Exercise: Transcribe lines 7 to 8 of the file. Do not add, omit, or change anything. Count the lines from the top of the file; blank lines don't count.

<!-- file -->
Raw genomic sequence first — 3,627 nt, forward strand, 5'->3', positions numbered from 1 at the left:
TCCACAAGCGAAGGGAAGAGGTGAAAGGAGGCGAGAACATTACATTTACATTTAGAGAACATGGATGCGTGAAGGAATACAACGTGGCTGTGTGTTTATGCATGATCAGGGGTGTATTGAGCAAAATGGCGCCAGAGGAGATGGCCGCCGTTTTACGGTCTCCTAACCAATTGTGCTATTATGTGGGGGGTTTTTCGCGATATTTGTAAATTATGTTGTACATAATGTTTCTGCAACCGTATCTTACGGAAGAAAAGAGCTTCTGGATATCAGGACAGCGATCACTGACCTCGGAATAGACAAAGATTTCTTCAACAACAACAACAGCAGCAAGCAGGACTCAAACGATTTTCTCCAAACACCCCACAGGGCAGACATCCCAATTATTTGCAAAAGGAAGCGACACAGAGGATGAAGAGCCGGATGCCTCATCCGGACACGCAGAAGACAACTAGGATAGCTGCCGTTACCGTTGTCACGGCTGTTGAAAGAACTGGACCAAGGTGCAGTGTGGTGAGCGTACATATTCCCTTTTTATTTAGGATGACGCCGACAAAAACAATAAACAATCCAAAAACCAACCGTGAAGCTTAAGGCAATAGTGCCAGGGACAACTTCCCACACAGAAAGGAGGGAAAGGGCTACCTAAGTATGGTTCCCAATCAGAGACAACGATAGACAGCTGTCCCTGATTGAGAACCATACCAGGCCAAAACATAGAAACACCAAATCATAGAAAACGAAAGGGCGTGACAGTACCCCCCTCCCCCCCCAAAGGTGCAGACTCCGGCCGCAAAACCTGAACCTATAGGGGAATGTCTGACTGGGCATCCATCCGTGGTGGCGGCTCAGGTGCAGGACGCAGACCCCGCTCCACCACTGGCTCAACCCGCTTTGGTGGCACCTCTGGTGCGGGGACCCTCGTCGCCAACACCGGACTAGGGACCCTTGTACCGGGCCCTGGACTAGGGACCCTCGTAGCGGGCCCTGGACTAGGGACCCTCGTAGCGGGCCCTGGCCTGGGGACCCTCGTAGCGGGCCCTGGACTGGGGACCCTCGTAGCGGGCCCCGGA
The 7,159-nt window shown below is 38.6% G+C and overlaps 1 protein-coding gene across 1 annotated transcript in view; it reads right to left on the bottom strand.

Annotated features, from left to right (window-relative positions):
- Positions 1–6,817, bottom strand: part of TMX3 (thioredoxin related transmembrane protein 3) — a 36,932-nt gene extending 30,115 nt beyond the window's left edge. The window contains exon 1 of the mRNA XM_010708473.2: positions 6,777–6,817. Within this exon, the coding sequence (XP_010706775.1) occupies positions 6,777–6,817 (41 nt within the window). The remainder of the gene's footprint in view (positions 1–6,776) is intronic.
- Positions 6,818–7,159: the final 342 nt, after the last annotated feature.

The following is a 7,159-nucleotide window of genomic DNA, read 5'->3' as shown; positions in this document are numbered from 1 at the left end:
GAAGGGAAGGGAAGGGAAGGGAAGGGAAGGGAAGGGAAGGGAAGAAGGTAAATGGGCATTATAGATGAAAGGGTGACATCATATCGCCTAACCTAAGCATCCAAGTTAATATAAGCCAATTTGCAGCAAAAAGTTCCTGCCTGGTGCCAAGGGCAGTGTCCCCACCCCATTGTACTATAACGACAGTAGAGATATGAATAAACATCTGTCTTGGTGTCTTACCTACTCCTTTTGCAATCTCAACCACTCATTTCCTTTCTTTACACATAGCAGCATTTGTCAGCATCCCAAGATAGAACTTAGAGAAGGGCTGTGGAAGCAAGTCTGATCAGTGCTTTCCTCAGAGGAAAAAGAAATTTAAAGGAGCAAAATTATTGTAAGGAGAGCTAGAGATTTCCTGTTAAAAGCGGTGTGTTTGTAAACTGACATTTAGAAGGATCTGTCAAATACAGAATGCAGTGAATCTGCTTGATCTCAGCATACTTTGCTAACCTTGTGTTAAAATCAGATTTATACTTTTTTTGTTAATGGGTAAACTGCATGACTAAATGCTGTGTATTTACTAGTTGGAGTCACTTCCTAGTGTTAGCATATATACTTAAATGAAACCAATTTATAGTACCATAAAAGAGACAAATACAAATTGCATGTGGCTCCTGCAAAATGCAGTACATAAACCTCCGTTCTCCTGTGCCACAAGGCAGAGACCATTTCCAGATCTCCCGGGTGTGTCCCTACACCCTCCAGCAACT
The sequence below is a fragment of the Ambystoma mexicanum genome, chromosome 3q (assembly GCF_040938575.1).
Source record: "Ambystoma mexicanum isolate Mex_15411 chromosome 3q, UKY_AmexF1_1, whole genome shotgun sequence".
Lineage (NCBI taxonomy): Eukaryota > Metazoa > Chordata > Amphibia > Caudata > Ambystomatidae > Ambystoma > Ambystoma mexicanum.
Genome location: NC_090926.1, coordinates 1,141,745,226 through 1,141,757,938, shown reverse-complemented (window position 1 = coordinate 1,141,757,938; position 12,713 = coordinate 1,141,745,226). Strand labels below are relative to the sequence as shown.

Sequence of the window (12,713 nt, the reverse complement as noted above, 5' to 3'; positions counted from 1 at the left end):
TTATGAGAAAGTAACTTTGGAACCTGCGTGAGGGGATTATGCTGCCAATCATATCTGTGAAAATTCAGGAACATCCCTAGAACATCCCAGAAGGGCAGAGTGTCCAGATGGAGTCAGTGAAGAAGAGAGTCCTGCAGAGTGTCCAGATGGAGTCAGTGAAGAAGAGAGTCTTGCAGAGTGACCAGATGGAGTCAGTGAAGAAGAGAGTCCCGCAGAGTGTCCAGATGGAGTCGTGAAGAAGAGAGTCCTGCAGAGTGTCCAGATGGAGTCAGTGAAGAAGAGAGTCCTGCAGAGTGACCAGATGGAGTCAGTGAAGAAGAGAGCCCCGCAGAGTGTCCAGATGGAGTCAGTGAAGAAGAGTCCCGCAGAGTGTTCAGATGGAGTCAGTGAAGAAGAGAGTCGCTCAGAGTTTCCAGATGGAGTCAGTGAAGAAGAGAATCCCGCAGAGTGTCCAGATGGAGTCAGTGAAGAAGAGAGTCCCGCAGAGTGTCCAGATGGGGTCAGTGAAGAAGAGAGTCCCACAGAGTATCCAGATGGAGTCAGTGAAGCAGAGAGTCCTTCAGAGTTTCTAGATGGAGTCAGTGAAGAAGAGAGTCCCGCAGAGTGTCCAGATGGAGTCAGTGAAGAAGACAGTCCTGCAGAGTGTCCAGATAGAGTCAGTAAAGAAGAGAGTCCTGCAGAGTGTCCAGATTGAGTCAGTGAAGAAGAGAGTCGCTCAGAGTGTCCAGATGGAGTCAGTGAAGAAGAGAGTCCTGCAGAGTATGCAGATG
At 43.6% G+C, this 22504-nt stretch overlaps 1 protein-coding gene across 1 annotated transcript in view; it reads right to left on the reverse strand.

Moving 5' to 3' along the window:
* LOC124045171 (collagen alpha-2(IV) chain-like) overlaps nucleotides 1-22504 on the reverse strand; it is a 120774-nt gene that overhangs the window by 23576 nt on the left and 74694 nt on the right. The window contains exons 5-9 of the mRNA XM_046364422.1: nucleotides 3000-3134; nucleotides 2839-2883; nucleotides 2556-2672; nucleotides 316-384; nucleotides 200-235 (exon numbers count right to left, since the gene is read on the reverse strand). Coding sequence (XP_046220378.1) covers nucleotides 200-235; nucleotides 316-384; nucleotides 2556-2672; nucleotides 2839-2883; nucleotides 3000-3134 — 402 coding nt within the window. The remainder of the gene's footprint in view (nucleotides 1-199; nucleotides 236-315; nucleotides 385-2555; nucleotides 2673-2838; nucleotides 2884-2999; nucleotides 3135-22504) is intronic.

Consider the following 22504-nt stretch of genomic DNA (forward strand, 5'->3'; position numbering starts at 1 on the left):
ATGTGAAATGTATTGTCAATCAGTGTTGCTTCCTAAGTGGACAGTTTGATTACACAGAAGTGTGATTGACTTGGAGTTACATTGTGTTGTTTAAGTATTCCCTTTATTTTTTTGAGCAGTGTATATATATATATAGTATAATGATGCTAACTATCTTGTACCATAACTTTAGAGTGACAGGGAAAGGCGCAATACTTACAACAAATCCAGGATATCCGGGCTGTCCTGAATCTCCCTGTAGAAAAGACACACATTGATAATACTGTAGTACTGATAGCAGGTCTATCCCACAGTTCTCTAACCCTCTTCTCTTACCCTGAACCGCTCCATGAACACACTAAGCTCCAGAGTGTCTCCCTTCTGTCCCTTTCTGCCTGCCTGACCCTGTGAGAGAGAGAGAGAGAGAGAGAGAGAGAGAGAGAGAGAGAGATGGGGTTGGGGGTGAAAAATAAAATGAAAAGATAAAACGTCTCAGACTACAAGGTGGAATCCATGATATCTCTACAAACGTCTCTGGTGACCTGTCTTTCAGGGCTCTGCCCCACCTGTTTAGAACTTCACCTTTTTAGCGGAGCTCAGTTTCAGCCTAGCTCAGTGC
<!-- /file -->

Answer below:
The following is a 7,159-nucleotide window of genomic DNA, read 5'->3' as shown; positions in this document are numbered from 1 at the left end:
GAAGGGAAGGGAAGGGAAGGGAAGGGAAGGGAAGGGAAGGGAAGAAGGTAAATGGGCATTATAGATGAAAGGGTGACATCATATCGCCTAACCTAAGCATCCAAGTTAATATAAGCCAATTTGCAGCAAAAAGTTCCTGCCTGGTGCCAAGGGCAGTGTCCCCACCCCATTGTACTATAACGACAGTAGAGATATGAATAAACATCTGTCTTGGTGTCTTACCTACTCCTTTTGCAATCTCAACCACTCATTTCCTTTCTTTACACATAGCAGCATTTGTCAGCATCCCAAGATAGAACTTAGAGAAGGGCTGTGGAAGCAAGTCTGATCAGTGCTTTCCTCAGAGGAAAAAGAAATTTAAAGGAGCAAAATTATTGTAAGGAGAGCTAGAGATTTCCTGTTAAAAGCGGTGTGTTTGTAAACTGACATTTAGAAGGATCTGTCAAATACAGAATGCAGTGAATCTGCTTGATCTCAGCATACTTTGCTAACCTTGTGTTAAAATCAGATTTATACTTTTTTTGTTAATGGGTAAACTGCATGACTAAATGCTGTGTATTTACTAGTTGGAGTCACTTCCTAGTGTTAGCATATATACTTAAATGAAACCAATTTATAGTACCATAAAAGAGACAAATACAAATTGCATGTGGCTCCTGCAAAATGCAGTACATAAACCTCCGTTCTCCTGTGCCACAAGGCAGAGACCATTTCCAGATCTCCCGGGTGTGTCCCTACACCCTCCAGCAACT